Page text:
“Oh Beautiful Forever,” the Vox Nova Chamber Choir’s program Sunday at the new Unitarian Universalist Church of Brunswick, portrayed the sea, and the voyagers upon it, in every mood, with musical imagery comparable to that of Debussy’s “La Mer.”

Many of the selections were rare instances of musical settings further enhancing authentic poetry. All conjured up visions that characterize the Maine coast, even if they originated in Finland or South Africa. Eric Whitacre’s sensitive setting of Octavio Paz’ “Water Night,” was one example.

Vox Nova, under the direction of Shannon M. Chase, specializes in contemporary vocal music, one of the brighter stars in the classical music heavens. The most complex and dissonant chords, when sung with perfect intervals, are readily accepted by audiences. But a wrong pitch in one of these delicately balanced chords stands out like a sore thumb.

The program began with “The Blue Estuaries,” by David Ashley White, which makes full use of such chords to portray scenes involving water, ending with the sense of a train ride when you’re moving backward.

I particularly liked “Past Life Melodies,” by Sarah Hopkins, a song without words reminiscent of ancient chants, echoing in cathedrals and caves. One passage had the weird floating overtones heard in Tuvan throat singing or the aboriginal didgeridoo instrument.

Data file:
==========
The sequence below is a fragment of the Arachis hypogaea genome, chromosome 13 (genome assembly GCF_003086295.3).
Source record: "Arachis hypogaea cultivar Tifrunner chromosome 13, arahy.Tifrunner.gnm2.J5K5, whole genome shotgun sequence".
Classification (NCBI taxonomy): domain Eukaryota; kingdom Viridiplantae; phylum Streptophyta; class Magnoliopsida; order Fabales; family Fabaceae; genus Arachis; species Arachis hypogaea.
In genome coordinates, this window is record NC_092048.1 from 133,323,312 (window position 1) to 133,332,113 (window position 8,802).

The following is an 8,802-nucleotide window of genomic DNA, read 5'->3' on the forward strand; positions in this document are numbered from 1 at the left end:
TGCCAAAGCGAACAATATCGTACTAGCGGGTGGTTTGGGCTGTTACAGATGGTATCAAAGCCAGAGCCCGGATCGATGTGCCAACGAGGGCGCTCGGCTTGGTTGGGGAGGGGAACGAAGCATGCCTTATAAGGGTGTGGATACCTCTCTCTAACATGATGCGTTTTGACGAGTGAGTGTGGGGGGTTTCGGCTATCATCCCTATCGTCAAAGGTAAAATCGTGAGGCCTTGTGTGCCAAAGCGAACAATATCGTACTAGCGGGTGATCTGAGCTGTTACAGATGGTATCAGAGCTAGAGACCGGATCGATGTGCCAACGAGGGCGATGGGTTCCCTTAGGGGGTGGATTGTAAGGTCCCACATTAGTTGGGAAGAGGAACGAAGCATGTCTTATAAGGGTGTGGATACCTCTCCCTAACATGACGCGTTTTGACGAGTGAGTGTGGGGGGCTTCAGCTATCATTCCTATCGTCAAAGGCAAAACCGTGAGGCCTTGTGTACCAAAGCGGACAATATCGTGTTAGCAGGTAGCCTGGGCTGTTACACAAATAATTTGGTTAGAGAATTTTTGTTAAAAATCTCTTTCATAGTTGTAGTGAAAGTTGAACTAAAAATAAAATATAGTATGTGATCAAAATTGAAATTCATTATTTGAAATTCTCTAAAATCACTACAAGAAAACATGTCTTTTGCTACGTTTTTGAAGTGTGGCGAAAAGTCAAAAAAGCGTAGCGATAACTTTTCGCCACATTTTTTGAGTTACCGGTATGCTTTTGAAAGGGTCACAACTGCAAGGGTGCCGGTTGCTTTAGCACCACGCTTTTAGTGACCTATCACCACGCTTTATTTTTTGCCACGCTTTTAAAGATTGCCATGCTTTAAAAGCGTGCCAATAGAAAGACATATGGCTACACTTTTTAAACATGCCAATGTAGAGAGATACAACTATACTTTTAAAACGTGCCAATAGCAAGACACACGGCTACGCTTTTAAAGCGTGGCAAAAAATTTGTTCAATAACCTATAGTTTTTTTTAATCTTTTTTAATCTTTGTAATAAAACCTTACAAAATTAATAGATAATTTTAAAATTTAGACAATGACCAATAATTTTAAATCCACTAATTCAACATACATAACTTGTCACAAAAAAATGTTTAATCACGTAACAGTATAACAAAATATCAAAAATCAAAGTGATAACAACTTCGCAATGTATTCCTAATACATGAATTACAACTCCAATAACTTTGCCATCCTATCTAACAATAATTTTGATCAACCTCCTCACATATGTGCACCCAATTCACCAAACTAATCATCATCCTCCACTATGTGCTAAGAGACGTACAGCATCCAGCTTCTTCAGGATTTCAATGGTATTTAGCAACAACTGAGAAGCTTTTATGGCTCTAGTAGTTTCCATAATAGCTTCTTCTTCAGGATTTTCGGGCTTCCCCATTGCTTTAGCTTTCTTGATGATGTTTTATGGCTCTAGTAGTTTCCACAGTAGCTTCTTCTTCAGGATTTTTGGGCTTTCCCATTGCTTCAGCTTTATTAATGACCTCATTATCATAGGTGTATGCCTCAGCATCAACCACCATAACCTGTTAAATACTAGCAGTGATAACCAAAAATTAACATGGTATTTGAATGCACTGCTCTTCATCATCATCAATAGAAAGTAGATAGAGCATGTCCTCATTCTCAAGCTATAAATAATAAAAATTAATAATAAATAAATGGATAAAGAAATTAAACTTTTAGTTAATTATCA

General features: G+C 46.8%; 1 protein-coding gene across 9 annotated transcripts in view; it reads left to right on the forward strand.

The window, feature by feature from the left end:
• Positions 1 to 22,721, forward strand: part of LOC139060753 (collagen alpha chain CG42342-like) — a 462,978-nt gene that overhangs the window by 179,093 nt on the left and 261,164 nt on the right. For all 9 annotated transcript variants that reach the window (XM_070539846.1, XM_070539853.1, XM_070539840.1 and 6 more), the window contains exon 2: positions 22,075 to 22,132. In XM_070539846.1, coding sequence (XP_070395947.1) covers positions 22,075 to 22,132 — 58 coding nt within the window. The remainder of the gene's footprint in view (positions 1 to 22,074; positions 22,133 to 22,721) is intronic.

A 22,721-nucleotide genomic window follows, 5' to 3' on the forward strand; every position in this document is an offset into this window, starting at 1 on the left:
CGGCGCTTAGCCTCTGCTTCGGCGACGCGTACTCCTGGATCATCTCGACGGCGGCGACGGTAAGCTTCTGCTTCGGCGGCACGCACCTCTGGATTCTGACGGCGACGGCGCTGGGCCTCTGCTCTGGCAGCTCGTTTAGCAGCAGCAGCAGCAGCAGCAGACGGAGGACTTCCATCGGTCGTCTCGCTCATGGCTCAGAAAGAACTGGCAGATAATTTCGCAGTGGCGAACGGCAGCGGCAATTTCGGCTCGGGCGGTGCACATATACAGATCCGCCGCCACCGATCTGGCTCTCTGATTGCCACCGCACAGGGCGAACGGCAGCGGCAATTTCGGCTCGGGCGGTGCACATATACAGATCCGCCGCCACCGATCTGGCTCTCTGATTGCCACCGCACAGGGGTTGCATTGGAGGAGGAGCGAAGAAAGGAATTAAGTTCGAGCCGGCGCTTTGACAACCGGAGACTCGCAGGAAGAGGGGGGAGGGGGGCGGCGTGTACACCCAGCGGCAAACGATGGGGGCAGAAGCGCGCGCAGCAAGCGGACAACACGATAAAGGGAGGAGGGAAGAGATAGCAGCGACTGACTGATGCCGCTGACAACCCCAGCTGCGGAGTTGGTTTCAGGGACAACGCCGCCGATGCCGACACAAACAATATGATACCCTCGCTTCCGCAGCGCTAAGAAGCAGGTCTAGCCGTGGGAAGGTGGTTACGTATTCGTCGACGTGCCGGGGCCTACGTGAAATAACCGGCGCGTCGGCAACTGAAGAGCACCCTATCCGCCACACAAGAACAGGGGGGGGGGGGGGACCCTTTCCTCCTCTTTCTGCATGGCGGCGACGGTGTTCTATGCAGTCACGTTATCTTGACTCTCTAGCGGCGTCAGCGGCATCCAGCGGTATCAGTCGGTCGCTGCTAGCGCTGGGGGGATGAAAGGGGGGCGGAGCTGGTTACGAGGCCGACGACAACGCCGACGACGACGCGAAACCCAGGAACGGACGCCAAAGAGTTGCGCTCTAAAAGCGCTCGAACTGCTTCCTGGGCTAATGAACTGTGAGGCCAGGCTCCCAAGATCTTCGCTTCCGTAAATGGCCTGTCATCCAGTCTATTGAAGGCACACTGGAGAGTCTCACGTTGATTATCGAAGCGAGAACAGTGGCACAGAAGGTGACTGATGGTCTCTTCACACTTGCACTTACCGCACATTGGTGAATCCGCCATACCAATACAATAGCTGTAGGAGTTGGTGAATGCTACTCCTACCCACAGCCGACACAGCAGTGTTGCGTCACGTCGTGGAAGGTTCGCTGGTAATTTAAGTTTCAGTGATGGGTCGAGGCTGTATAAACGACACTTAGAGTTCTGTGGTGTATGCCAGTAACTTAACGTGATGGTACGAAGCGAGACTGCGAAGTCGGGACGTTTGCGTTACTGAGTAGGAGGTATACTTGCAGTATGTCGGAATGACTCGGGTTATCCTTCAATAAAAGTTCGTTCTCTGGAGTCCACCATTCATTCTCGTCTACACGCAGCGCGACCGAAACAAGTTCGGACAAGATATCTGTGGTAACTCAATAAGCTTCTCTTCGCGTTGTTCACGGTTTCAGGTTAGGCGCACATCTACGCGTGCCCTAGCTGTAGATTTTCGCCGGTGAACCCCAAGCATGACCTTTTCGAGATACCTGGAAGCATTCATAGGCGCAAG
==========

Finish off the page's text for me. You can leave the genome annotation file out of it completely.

“A Drop in the Ocean,” by Erik Esenvalds, used whistling effectively to portray the howling of the wind, while in “The Sounding Sea,” by Eric William Barnum, off-beat stamping imitated the deep clap of a breaking wave.

One of the most effective images was “Virmalised” by Veljo Tormis, which imitates the shimmering of the Northern Lights by means of rapid syllabification. Another work by Tormis, “Incantatio Maris Aestuosi,” builds its musical motifs from the spoken rhythms of the Finnish national epic, the “Kalevala.”

The South African work “Horizons,” by Peter Louis Van Dijk, depicts the wonder of a coastal tribe, the San, at seeing its first galleon, using traditional African musical forms. As such, it was a little predictable, but nonetheless enjoyable, as were the traditional songs that ended the program, “The Water is Wide,” with Virginia Flanagan, on harp, “Oh, Shenandoah,” and “Down to the River,” made popular by the film “Oh Brother Where Art Thou?”

Vox Nova’s ability to interpret complex scores, making them both accessible and meaningful, is exceptional.

They also have one of the strongest bass sections I have heard.

Christopher Hyde’s Classical Beat column appears in the Maine Sunday Telegram. He can be reached at classbeat@netscape.net.